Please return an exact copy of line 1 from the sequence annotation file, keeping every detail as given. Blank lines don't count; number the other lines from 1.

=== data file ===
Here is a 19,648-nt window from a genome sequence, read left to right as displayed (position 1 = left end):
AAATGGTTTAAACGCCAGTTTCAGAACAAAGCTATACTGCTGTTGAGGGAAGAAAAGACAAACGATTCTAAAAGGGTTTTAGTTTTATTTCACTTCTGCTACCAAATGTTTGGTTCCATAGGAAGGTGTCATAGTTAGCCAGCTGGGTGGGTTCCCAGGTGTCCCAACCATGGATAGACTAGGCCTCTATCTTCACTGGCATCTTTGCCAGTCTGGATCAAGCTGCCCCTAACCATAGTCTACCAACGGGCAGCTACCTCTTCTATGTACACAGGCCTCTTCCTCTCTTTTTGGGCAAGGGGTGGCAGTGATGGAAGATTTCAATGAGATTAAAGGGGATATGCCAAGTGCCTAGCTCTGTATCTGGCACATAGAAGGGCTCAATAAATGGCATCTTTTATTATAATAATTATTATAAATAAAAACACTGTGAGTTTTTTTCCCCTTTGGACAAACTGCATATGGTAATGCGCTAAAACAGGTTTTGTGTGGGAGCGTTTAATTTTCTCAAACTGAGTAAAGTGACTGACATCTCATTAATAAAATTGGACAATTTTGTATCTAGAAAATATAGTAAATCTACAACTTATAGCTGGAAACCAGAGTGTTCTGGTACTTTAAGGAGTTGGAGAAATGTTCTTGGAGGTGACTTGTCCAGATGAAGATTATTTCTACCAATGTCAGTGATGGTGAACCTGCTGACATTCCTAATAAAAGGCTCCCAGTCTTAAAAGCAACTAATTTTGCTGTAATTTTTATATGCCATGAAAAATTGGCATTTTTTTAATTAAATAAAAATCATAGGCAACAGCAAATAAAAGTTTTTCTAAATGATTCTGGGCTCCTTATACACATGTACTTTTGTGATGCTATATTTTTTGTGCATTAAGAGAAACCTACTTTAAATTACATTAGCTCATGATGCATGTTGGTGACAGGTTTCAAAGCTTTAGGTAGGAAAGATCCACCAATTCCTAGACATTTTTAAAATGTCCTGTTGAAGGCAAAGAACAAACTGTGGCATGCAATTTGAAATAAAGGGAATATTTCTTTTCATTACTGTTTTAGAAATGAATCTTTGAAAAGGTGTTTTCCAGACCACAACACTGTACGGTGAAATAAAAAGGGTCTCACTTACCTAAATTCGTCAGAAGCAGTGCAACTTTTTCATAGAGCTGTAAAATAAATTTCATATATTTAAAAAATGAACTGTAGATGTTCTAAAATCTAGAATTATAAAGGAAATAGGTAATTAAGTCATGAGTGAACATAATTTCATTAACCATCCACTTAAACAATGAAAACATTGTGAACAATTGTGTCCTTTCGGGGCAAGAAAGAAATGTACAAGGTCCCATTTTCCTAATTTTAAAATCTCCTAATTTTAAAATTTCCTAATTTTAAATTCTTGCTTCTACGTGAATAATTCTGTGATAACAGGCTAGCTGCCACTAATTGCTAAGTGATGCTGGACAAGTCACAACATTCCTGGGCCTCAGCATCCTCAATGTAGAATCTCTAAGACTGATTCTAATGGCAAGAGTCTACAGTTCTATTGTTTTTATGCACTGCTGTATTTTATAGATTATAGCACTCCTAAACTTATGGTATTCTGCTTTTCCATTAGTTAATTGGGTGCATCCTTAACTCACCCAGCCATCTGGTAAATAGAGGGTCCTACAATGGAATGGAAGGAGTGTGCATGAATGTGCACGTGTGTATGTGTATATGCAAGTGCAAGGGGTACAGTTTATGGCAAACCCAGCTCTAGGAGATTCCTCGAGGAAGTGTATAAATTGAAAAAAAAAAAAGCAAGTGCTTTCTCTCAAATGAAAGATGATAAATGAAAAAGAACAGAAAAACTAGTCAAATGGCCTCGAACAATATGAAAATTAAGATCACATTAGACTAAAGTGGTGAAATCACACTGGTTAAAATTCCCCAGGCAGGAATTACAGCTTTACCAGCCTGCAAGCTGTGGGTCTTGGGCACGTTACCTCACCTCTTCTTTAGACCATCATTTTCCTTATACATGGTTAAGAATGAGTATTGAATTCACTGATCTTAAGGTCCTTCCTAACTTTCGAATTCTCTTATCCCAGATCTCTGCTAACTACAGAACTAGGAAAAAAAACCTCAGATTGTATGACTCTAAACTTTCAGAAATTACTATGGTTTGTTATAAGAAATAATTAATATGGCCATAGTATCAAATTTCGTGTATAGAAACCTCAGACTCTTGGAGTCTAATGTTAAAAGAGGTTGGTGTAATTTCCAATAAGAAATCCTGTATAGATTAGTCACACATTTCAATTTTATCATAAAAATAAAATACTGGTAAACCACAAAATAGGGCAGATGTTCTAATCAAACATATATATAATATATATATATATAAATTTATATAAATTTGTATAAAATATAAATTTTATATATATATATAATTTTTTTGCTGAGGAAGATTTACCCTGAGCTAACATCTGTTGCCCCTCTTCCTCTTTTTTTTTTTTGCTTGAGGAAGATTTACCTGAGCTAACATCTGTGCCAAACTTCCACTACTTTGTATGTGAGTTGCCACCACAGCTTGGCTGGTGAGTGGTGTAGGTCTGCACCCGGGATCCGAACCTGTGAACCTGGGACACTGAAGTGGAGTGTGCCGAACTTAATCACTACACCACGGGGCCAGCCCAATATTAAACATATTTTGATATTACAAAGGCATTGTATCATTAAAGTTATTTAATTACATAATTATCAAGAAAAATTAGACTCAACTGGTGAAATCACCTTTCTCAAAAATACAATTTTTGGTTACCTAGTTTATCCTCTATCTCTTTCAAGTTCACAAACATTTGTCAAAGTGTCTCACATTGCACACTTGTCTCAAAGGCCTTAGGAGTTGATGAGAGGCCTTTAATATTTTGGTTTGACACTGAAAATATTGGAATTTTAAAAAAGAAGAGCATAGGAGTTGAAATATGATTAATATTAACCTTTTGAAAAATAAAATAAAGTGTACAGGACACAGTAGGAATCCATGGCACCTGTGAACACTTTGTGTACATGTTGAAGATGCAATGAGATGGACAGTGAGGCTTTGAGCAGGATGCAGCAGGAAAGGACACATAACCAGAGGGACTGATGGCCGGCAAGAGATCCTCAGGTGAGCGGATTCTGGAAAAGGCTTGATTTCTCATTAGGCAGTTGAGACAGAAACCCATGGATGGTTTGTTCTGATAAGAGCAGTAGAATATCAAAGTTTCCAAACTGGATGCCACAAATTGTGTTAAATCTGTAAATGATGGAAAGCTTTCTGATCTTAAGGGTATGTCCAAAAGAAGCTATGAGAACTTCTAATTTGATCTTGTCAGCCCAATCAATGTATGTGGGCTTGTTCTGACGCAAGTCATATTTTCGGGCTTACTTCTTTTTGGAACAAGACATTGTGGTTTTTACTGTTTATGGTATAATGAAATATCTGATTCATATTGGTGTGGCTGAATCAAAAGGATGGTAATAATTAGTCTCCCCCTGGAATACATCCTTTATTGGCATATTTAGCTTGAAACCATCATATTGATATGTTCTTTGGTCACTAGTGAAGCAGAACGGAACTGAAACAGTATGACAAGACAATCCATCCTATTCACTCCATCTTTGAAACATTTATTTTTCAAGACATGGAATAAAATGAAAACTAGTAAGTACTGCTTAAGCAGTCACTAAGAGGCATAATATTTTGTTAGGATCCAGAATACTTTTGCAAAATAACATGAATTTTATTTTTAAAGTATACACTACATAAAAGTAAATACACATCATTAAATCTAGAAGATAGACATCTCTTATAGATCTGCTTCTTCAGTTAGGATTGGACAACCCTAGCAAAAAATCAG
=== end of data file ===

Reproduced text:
Here is a 19,648-nt window from a genome sequence, read left to right as displayed (position 1 = left end):